Arnobius of Sicca writes: "Yet, if you consider the true state of the case, no language is naturally perfect, and in like manner none is faulty. For what natural reason is there, or what law written in the constitution of the world, that PARIES [i.e. 'wall'] should be called HIC, and SELLA [i.e. 'chair'] HOEC?-since neither have they sex distinguished by male and female, nor can the most learned man tell me what HIC and HOEC are, or why one of them denotes the male sex while the other is applied to the female. These conventionalities are man's, and certainly are not indispensable to all persons for the use of forming their language; for PARIES might perhaps have been called HOEC, and SELLA HIC without any fault being found, if it had been agreed upon at first that they should be so called, and if this practice had been maintained by following generations in their daily conversation" (Adversus nationes 1.59).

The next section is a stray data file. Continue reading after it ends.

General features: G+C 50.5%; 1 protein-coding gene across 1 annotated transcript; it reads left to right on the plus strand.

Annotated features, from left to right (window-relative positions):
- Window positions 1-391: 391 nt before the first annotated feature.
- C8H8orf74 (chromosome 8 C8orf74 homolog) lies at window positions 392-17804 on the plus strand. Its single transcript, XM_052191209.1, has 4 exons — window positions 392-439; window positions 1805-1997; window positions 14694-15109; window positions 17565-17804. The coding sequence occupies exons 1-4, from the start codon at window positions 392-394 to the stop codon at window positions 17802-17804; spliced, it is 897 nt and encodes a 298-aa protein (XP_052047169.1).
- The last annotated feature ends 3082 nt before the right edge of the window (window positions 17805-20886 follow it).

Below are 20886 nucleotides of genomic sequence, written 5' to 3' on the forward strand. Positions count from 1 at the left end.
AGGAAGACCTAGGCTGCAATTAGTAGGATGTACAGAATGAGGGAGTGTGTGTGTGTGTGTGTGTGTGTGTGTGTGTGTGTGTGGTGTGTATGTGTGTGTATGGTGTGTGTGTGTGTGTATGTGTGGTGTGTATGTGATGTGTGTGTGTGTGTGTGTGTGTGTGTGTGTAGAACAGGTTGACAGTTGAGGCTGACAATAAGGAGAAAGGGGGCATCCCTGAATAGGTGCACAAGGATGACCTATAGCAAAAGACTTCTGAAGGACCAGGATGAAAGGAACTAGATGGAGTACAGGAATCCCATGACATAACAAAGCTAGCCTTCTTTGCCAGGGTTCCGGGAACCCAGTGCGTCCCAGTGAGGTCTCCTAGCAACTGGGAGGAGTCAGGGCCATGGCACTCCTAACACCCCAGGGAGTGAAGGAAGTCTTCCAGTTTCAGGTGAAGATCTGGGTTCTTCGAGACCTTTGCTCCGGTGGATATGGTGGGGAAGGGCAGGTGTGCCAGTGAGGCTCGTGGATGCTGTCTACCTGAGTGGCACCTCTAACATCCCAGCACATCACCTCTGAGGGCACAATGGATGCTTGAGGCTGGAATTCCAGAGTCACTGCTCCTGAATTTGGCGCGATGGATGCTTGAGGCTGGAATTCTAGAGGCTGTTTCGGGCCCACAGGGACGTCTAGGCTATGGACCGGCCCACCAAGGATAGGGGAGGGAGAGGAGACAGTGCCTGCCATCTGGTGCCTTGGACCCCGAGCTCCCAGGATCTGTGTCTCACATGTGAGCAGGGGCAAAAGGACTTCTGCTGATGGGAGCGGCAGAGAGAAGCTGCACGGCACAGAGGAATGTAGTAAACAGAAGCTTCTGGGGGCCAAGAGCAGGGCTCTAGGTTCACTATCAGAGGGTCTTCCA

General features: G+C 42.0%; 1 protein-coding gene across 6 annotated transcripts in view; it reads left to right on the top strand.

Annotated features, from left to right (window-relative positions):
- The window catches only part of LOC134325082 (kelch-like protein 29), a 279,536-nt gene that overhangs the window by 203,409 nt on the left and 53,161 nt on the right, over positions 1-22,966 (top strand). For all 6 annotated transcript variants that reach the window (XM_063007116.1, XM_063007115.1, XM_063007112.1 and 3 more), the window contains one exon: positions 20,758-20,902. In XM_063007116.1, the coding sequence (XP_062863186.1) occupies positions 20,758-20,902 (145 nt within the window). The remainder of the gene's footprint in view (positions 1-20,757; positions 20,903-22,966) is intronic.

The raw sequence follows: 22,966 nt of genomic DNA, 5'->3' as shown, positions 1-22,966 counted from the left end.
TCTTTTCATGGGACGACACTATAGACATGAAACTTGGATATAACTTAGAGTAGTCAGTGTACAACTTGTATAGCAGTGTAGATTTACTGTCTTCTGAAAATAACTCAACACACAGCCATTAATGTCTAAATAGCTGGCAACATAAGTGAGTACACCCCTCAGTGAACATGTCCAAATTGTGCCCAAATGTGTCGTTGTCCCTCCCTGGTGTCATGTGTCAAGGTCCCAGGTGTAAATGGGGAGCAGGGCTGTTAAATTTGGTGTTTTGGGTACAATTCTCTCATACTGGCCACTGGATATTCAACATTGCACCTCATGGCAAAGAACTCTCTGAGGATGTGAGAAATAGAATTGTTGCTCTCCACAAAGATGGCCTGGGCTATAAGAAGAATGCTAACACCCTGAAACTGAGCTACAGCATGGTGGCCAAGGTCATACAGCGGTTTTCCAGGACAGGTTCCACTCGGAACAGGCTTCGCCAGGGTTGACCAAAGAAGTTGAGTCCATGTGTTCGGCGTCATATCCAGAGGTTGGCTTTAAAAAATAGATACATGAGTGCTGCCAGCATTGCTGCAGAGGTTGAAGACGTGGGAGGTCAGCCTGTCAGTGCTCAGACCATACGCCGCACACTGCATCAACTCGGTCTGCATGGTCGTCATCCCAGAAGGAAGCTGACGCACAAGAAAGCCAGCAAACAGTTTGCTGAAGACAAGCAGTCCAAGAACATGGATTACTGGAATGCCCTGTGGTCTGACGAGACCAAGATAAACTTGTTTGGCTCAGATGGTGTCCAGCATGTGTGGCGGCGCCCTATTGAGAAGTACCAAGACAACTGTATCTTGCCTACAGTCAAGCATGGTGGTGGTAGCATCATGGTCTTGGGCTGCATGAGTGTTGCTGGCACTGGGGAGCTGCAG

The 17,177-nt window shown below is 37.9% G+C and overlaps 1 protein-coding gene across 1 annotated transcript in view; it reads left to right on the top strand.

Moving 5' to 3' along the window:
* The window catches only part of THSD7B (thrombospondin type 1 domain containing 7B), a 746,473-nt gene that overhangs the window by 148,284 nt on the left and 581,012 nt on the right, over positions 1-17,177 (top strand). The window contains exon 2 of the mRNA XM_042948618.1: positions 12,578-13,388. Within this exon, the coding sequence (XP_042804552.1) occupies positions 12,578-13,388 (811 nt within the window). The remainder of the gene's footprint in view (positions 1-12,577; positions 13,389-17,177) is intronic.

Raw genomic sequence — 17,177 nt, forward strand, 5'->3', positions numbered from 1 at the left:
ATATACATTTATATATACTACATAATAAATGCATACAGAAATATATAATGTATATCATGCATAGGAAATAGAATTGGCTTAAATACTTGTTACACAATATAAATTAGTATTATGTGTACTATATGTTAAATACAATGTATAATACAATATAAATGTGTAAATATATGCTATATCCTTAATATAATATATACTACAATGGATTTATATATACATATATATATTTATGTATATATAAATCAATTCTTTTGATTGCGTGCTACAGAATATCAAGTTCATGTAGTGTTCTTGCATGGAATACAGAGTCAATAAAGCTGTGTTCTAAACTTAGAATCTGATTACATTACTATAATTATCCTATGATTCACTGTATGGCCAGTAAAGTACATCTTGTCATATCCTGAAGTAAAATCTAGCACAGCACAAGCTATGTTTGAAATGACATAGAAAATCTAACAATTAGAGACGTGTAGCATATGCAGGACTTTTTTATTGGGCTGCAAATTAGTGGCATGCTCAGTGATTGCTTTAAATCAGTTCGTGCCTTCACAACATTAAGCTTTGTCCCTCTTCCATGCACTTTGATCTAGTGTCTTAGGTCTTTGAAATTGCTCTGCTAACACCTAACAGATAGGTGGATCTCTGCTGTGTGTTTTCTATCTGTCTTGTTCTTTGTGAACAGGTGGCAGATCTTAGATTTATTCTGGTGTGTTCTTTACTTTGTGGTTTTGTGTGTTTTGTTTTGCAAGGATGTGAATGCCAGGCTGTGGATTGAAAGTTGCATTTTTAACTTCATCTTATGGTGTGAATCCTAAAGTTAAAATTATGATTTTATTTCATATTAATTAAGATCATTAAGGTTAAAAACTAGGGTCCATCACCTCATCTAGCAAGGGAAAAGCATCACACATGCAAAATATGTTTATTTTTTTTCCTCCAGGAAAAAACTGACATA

My Remarks: HIC is a Latin masculine pronoun applied to words like PARIES (meaning 'wall') whereas the pronoun HOEC [SIC] is applied to words that are grammatically feminine. But Arnobius expresses the idea that these are mere human conventions. We can't read too much into grammatical gender.